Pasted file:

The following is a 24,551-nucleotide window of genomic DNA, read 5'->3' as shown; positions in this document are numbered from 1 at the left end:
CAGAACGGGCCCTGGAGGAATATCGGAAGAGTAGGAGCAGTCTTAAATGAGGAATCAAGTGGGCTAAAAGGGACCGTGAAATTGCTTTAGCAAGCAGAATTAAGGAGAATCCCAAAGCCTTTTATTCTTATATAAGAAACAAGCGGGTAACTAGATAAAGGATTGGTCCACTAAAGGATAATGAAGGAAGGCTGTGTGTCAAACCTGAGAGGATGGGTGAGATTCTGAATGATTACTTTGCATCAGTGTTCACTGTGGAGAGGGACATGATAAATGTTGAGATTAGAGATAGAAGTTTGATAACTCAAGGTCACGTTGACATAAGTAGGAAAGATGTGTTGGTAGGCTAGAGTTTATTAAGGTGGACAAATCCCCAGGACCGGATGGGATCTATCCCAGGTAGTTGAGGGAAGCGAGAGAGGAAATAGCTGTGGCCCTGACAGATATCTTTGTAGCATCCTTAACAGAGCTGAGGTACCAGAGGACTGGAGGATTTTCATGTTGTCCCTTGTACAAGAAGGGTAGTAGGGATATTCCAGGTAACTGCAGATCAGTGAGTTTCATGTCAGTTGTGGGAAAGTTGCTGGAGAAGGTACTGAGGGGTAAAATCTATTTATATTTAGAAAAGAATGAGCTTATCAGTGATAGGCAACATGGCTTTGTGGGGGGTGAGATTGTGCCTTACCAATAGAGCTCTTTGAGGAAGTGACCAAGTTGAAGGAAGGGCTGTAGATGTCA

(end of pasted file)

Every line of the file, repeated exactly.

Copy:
The following is a 24,551-nucleotide window of genomic DNA, read 5'->3' as shown; positions in this document are numbered from 1 at the left end:
CAGAACGGGCCCTGGAGGAATATCGGAAGAGTAGGAGCAGTCTTAAATGAGGAATCAAGTGGGCTAAAAGGGACCGTGAAATTGCTTTAGCAAGCAGAATTAAGGAGAATCCCAAAGCCTTTTATTCTTATATAAGAAACAAGCGGGTAACTAGATAAAGGATTGGTCCACTAAAGGATAATGAAGGAAGGCTGTGTGTCAAACCTGAGAGGATGGGTGAGATTCTGAATGATTACTTTGCATCAGTGTTCACTGTGGAGAGGGACATGATAAATGTTGAGATTAGAGATAGAAGTTTGATAACTCAAGGTCACGTTGACATAAGTAGGAAAGATGTGTTGGTAGGCTAGAGTTTATTAAGGTGGACAAATCCCCAGGACCGGATGGGATCTATCCCAGGTAGTTGAGGGAAGCGAGAGAGGAAATAGCTGTGGCCCTGACAGATATCTTTGTAGCATCCTTAACAGAGCTGAGGTACCAGAGGACTGGAGGATTTTCATGTTGTCCCTTGTACAAGAAGGGTAGTAGGGATATTCCAGGTAACTGCAGATCAGTGAGTTTCATGTCAGTTGTGGGAAAGTTGCTGGAGAAGGTACTGAGGGGTAAAATCTATTTATATTTAGAAAAGAATGAGCTTATCAGTGATAGGCAACATGGCTTTGTGGGGGGTGAGATTGTGCCTTACCAATAGAGCTCTTTGAGGAAGTGACCAAGTTGAAGGAAGGGCTGTAGATGTCA